A year of freedom

Tuesday was November 15th. Throughout the entire day, I had this nagging feeling that something about November 15th was significant. I have an amazing memory for dates which counterbalances my forgetfulness with refilling the cat’s water bowl—so I was extremely irked that I couldn’t figure out what happened on November 15th. I was getting ready for work the next morning when the light bulb lit.

I don’t use a bathrobe regularly, but I have one hanging from a hook on my closet door. That morning, I decided that my need for coffee exceeded my need for propriety in the form of non-nakedness. I decided to grab my robe and head toward the coffeemaker. As I yanked down the robe, I got a glimpse of my gold honor cords that were disturbed from their resting place.

November 15, 2010 was my last official day of school. I can’t believe it’s been an entire year (but I really should, because I’ve been paying on that student bill for several months now). I pet one of the golden tassels and shook my head. Earning those cords once seemed so important…and there they hung, completely forgotten.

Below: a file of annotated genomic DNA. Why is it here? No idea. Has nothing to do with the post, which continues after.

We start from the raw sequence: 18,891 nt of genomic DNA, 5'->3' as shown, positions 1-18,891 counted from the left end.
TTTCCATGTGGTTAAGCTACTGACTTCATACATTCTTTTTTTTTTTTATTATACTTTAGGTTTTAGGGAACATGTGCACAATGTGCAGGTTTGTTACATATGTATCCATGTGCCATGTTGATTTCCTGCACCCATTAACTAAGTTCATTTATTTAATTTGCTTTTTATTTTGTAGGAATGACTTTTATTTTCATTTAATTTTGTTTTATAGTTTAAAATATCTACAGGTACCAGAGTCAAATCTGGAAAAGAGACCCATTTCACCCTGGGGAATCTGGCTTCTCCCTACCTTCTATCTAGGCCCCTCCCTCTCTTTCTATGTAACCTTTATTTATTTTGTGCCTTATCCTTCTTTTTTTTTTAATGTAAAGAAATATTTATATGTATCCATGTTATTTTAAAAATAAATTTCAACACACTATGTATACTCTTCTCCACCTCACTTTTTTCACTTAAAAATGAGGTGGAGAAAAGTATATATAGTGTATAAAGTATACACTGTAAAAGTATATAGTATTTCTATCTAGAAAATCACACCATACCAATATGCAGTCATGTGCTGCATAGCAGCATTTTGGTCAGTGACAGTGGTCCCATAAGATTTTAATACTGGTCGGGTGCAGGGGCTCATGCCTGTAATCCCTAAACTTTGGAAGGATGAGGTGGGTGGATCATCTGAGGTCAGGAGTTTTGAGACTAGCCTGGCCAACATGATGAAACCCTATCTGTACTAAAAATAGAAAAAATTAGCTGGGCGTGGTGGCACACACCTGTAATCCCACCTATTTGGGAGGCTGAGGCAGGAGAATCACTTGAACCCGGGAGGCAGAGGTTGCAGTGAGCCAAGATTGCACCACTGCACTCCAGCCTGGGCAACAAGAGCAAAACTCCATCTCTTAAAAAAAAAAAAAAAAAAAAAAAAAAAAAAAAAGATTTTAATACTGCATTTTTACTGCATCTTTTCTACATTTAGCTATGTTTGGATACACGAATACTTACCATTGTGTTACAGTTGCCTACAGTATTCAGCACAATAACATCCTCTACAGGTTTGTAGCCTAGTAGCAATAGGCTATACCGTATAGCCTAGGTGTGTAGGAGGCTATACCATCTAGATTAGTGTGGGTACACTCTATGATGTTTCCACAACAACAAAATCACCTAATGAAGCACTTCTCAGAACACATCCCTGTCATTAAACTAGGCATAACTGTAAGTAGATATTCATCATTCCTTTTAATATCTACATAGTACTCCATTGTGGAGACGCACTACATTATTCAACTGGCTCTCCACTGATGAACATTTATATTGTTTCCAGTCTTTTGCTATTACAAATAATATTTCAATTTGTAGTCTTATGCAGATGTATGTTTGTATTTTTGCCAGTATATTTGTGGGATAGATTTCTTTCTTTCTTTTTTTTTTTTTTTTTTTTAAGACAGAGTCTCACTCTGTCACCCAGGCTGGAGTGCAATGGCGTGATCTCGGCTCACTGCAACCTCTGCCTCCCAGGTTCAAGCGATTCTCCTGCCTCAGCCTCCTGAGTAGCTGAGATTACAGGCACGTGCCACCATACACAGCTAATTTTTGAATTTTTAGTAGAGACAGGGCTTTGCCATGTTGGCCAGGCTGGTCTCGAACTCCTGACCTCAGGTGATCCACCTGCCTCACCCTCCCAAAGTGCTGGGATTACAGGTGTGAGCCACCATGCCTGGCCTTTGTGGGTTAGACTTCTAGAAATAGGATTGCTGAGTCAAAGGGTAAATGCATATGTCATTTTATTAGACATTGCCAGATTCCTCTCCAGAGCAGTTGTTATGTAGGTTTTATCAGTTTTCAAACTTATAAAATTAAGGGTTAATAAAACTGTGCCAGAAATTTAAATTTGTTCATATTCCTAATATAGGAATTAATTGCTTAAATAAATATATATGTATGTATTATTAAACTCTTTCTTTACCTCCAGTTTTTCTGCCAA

I looked behind me to the top of the desk where my degrees sat, collecting dust in their leather portfolios. I gave three years of my life to full-time studentship while also working full time…and for what? In that moment, I realized that the real token that I was awarded for my work was confidence.

My classes did not give me new-found skills—I had those skills before. What I didn’t have was the guts to use them or the global understanding to use them to the best benefit. Completing my degree expanded my world and gave me breath.

I know that I want my MBA. I’ve looked into programs, and I’ve purchased materials to study for the GMAT. I completed my BS for my career—but when the time comes, I will complete my MBA for me. (As such, I certainly will not be enrolled full time!)

I look back and wonder how I survived with so little sleep, so little downtime, so little…everything. A friend told me that we get through what we have to get through simply because we have to. Nothing important is really impossible, you know. My outlook is still shiny and like new, unlike those expensive pieces of paper. I may not be smiling as big as I was a year ago (if I was, I’m sure my face would have cracked and fallen away by now), but I’m definitely smiling.

Copper Falls
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